Tuesday, June 30, 2015

Installing subway tile PART 2: Grout

It's finally time to grout!! ...Which means I am ONE STEP closer to being finished in the kitchen! 


First, gather all of your supplies. You will need:


I went by the instructions on the grout bag. It is very important to follow these steps precisely. You start by mixing your colors first. Alternate wet (Grout Boost) and dry (grout color) mixing thoroughly before you add more grout color.


The directions on the bag say to use water. *You DO NOT use water if you are using the Grout Boost. This is the substitute for the water.* Don't use all of your Grout Boost for mixing the color. You will need to use this to alternate wet & dry for the grout itself.


Stir, stir, stir!! Don't add your grout to the mix until your color is thoroughly blended.


Once your color is mixed, alternate wet (Grout Boost) and dry (grout) to the mix. 

In the supplies list I mentioned that you needed a grout mixer attachment for your drill. I thought I could alternate my wet & dry well enough that I wouldn't need a grout mixer. WRONG! My arms were so sore from mixing and stirring!! Not to mention my paint stirrers weren't sturdy enough to mix the heavy mixture and broke. Since I had already started on mixing the grout, there was no turning back. I had to figure out something to mix with or this grout (& expensive grout boost) could be trashed. The grout mixer looks like a hand held mixer's beaters. I rummaged through a box labeled "kitchen" and found my beaters. I don't bake that often ever, so I figured this would be a better use for these fellas. I loaded one into the drill and VOILA! Another improvisation for our Redneck 101 class! 



It worked like a champ and got all of my color and grout blended successfully!

Follow instructions per the grout bag once your grout is mixed(it says to let sit for a few minutes). While you are letting the grout sit, tape off any areas that will come into contact with the grout that you want protected. I taped off my counter tops and cabinets that were next to the tile. The grout is very sandy and will scuff your counters and cabinets if you're not careful.


Once your time to wait is up, take your grout float and begin pressing and smearing a healthy dollop of grout onto your tile. Be sure to press (smush) the grout into those lines & wipe away with float at a 45° angle.


Don't have a heart attack when you realize what a big mess you are making... It's ok for it to look like this: (scary!)


Let your grout stay like this for about 5-10 minutes (depends on drying time). You want to be able to press the grout and it feel firm, not hard/dry, not wet/mushy. *Not allowing the grout to over dry is very important. If it completely dries, there's no coming off! Don't go based on time to check to see if it's dry. Test with your fingers.* Once it is firm to the touch, take your damp sponge and begin to wipe away your excess grout. Don't rinse your sponge in the sink as it could cause a clog. Use a bucket/large bowl of water to rinse your sponge.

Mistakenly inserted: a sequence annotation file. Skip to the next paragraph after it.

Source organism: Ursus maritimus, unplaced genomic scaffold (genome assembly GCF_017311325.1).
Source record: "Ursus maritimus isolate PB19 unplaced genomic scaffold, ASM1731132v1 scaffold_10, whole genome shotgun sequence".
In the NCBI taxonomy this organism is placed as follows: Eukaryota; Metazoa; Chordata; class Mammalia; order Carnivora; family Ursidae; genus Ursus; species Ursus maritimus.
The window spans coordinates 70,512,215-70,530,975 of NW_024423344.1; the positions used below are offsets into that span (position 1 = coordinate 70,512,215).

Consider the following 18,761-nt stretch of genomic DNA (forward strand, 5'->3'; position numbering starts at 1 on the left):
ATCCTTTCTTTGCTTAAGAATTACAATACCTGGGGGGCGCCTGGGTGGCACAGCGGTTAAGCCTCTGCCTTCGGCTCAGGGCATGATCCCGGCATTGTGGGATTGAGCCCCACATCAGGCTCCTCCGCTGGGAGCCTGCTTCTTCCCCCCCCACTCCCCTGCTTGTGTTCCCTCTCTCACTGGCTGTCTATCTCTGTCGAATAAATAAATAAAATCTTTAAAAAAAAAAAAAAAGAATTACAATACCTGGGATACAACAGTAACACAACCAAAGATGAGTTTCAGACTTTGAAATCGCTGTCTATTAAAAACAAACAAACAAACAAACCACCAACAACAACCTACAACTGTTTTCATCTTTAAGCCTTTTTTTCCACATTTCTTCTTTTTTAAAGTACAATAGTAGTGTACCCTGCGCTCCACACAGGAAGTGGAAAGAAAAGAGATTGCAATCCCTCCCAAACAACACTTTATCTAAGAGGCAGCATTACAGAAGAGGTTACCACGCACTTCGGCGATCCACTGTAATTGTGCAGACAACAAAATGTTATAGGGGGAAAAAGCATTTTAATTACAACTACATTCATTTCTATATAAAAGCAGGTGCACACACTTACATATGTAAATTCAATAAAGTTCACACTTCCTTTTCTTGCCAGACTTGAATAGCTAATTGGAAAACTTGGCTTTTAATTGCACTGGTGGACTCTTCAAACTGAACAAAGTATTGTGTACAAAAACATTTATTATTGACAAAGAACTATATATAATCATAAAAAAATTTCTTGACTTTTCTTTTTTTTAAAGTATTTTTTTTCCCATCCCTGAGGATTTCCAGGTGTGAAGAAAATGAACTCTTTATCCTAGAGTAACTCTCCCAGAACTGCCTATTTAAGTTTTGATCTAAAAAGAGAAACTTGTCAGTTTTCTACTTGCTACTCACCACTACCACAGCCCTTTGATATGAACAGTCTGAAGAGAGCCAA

Keep this up: damp sponge, wipe, rinse, repeat until the excess grout has been removed. There will be a haze on the tiles. Don't worry. You can go back with a damp paper towel after the grout is dry to bring your tiles to a marvelous shine!


Clean any drips of grout from your counter tops and floor as soon as you can to prevent them from drying.

Allow 24-48 hours for the grout to dry before caulking. After the grout is dry, remove the painters tape that you had for grouting & clean any loose grout from the seam. You want to add fresh tape to use as a guide for the caulk.


Tape the tile and the counter top leaving a gap for the caulk. Be sure your gap is the same from one end to the other. You don't want crooked lines :)


When I cut my tube of caulk (always at an angle) and inserted it into the caulk gun, clear silicone came out first. Take a paper towel and squeeze some caulk until you get to your color.

Begin at one end and squeeze a good line of caulk. It's ok if it looks messy at this point.


After you have applied the caulk, use your finger to wipe a clean line down the entire line. You will have to take breaks to clean your finger. Make sure that when you start and stop, you have a smooth transition.


Allow a few minutes for your caulk to set. You want to remove the tape while the caulk is still damp so you can make any corrections as needed.

Pull the tape slowly away. Be careful not to get the wet caulk from the tape onto you or anything else.


You now have perfect caulk lines that blend perfectly with your grout!


Here's the current status of our kitchen (lacks window seal, trim, chimney hood, crown moulding, caulk against cabinets, receptacle covers, drawer pulls and paint touch-ups):




1 comment:

  1. Love this look. I am using colonial white granite. Kinda wish I had used quartz but they are installing this week so I am going to have to stop stressing. Can you tell me the paint color. Painters are are starting to paint tomorrow. Thank you for such a wonderful post.

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